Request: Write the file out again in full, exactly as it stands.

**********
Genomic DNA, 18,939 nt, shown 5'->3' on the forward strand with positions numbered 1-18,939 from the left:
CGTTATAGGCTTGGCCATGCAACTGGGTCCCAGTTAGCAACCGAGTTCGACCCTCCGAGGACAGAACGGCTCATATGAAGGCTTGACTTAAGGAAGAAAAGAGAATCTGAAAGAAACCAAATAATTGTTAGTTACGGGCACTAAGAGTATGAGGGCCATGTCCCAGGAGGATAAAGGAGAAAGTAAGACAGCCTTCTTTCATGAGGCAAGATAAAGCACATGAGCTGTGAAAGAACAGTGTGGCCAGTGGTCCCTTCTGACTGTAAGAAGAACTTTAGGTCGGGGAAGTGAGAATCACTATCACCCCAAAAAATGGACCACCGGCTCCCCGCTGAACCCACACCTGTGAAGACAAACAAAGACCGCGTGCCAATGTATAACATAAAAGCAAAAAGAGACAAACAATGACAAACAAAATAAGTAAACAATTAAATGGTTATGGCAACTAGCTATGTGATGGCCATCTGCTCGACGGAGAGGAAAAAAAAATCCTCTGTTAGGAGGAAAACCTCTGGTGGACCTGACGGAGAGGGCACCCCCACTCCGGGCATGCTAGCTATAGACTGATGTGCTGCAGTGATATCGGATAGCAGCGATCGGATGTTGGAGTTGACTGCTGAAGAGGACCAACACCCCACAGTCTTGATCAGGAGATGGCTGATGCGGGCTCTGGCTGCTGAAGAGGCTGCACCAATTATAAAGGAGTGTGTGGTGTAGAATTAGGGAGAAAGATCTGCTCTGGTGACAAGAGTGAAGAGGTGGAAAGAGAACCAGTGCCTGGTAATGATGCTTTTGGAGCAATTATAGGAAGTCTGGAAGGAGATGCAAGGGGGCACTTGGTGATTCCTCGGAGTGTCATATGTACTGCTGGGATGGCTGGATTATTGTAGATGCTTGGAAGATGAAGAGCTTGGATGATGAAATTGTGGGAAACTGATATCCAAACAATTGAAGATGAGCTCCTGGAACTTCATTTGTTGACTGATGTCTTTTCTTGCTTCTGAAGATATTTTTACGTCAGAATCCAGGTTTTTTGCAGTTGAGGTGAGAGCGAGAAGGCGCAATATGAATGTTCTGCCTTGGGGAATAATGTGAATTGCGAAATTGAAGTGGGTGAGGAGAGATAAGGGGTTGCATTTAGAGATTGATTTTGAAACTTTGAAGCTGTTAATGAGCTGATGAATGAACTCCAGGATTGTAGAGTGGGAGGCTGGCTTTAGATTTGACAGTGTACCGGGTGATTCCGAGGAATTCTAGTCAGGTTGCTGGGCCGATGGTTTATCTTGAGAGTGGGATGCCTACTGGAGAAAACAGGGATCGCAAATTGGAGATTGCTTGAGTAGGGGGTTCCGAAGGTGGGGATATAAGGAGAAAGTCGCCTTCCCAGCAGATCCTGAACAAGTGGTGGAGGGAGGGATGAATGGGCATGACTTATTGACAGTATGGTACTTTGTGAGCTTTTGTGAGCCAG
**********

Genomic DNA, 18,939 nt, shown 5'->3' on the forward strand with positions numbered 1-18,939 from the left:
CGTTATAGGCTTGGCCATGCAACTGGGTCCCAGTTAGCAACCGAGTTCGACCCTCCGAGGACAGAACGGCTCATATGAAGGCTTGACTTAAGGAAGAAAAGAGAATCTGAAAGAAACCAAATAATTGTTAGTTACGGGCACTAAGAGTATGAGGGCCATGTCCCAGGAGGATAAAGGAGAAAGTAAGACAGCCTTCTTTCATGAGGCAAGATAAAGCACATGAGCTGTGAAAGAACAGTGTGGCCAGTGGTCCCTTCTGACTGTAAGAAGAACTTTAGGTCGGGGAAGTGAGAATCACTATCACCCCAAAAAATGGACCACCGGCTCCCCGCTGAACCCACACCTGTGAAGACAAACAAAGACCGCGTGCCAATGTATAACATAAAAGCAAAAAGAGACAAACAATGACAAACAAAATAAGTAAACAATTAAATGGTTATGGCAACTAGCTATGTGATGGCCATCTGCTCGACGGAGAGGAAAAAAAAATCCTCTGTTAGGAGGAAAACCTCTGGTGGACCTGACGGAGAGGGCACCCCCACTCCGGGCATGCTAGCTATAGACTGATGTGCTGCAGTGATATCGGATAGCAGCGATCGGATGTTGGAGTTGACTGCTGAAGAGGACCAACACCCCACAGTCTTGATCAGGAGATGGCTGATGCGGGCTCTGGCTGCTGAAGAGGCTGCACCAATTATAAAGGAGTGTGTGGTGTAGAATTAGGGAGAAAGATCTGCTCTGGTGACAAGAGTGAAGAGGTGGAAAGAGAACCAGTGCCTGGTAATGATGCTTTTGGAGCAATTATAGGAAGTCTGGAAGGAGATGCAAGGGGGCACTTGGTGATTCCTCGGAGTGTCATATGTACTGCTGGGATGGCTGGATTATTGTAGATGCTTGGAAGATGAAGAGCTTGGATGATGAAATTGTGGGAAACTGATATCCAAACAATTGAAGATGAGCTCCTGGAACTTCATTTGTTGACTGATGTCTTTTCTTGCTTCTGAAGATATTTTTACGTCAGAATCCAGGTTTTTTGCAGTTGAGGTGAGAGCGAGAAGGCGCAATATGAATGTTCTGCCTTGGGGAATAATGTGAATTGCGAAATTGAAGTGGGTGAGGAGAGATAAGGGGTTGCATTTAGAGATTGATTTTGAAACTTTGAAGCTGTTAATGAGCTGATGAATGAACTCCAGGATTGTAGAGTGGGAGGCTGGCTTTAGATTTGACAGTGTACCGGGTGATTCCGAGGAATTCTAGTCAGGTTGCTGGGCCGATGGTTTATCTTGAGAGTGGGATGCCTACTGGAGAAAACAGGGATCGCAAATTGGAGATTGCTTGAGTAGGGGGTTCCGAAGGTGGGGATATAAGGAGAAAGTCGCCTTCCCAGCAGATCCTGAACAAGTGGTGGAGGGAGGGATGAATGGGCATGACTTATTGACAGTATGGTACTTTGTGAGCTTTTGTGAGCCAG